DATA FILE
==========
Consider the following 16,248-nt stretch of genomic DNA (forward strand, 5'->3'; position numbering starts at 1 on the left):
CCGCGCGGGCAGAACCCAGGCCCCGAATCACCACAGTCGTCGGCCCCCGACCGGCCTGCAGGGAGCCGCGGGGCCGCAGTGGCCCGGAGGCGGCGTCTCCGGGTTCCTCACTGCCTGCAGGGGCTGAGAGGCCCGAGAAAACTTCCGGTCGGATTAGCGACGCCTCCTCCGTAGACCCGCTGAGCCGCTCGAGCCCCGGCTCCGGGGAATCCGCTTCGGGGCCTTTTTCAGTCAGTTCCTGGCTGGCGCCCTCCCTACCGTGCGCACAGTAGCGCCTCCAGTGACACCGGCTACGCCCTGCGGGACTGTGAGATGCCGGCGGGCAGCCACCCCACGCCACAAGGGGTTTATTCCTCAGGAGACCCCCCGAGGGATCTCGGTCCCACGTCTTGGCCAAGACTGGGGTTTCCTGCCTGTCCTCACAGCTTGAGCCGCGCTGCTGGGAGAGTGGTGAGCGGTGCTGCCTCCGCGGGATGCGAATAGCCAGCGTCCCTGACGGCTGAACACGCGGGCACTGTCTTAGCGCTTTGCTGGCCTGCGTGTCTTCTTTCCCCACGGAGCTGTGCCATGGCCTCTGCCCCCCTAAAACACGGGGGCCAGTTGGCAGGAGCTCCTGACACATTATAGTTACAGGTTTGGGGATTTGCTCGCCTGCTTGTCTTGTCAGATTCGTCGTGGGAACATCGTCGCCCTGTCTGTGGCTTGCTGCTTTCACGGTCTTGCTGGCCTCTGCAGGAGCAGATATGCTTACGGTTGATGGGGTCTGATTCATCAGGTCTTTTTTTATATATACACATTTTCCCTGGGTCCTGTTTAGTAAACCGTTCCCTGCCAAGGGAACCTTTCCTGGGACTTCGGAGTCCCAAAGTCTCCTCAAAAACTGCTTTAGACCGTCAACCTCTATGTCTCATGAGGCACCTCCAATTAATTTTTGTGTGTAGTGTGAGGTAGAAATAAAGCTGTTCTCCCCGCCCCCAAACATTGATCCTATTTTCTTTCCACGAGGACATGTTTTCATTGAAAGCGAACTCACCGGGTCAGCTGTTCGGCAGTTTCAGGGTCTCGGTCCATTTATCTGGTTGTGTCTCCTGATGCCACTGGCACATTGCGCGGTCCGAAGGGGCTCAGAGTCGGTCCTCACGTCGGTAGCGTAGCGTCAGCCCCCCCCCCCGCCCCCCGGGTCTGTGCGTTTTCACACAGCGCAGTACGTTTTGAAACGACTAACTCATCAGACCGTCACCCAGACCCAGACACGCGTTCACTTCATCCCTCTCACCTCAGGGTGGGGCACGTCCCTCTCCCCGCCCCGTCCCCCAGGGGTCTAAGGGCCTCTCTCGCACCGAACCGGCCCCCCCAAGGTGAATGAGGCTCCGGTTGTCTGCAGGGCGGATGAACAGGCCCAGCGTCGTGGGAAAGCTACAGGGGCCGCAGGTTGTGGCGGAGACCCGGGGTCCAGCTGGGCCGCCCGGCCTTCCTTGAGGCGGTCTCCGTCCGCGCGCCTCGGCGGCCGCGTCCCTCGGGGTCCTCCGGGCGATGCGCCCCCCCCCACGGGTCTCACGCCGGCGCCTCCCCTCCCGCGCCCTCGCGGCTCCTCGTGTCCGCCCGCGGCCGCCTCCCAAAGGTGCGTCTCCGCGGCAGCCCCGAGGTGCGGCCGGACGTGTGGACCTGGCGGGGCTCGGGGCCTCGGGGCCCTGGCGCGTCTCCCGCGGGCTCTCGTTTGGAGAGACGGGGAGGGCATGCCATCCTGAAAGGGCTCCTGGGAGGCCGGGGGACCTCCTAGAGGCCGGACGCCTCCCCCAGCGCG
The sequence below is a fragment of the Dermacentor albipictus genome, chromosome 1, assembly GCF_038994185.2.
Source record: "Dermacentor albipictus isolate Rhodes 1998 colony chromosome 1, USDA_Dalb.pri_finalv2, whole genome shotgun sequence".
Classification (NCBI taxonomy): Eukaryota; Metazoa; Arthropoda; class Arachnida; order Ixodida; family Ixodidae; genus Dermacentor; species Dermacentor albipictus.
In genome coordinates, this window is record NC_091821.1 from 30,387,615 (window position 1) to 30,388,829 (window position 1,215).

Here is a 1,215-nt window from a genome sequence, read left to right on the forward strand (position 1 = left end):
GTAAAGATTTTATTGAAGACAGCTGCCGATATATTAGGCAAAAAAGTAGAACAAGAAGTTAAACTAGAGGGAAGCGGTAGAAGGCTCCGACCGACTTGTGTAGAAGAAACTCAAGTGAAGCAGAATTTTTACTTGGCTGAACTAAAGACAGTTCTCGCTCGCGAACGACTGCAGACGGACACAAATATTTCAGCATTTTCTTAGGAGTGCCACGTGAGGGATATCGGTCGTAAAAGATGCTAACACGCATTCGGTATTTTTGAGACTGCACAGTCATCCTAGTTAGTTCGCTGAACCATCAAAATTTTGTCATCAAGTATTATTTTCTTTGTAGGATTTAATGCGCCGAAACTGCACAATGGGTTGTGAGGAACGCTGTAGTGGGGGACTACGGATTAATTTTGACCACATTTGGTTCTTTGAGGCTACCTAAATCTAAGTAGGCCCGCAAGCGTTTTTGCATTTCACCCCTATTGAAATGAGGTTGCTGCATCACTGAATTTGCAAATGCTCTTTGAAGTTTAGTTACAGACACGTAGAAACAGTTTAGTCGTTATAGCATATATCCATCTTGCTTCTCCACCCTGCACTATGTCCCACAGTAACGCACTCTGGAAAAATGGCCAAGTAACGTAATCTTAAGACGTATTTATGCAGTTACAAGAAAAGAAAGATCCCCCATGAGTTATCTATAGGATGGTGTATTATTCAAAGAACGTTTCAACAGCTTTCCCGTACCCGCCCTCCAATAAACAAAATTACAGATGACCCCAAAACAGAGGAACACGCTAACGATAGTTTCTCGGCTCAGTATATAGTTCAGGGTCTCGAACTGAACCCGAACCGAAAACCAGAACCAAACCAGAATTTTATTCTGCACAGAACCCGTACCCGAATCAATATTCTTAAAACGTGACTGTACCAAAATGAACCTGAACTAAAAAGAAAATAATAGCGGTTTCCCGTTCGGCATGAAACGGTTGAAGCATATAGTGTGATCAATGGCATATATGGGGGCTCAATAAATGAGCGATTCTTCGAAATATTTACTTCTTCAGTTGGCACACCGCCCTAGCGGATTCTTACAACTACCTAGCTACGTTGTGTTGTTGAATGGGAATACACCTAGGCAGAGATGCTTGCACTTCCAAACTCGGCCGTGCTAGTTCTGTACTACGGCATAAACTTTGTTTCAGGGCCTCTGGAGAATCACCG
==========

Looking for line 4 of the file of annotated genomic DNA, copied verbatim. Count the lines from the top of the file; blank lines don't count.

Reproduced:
Source record: "Dermacentor albipictus isolate Rhodes 1998 colony chromosome 1, USDA_Dalb.pri_finalv2, whole genome shotgun sequence".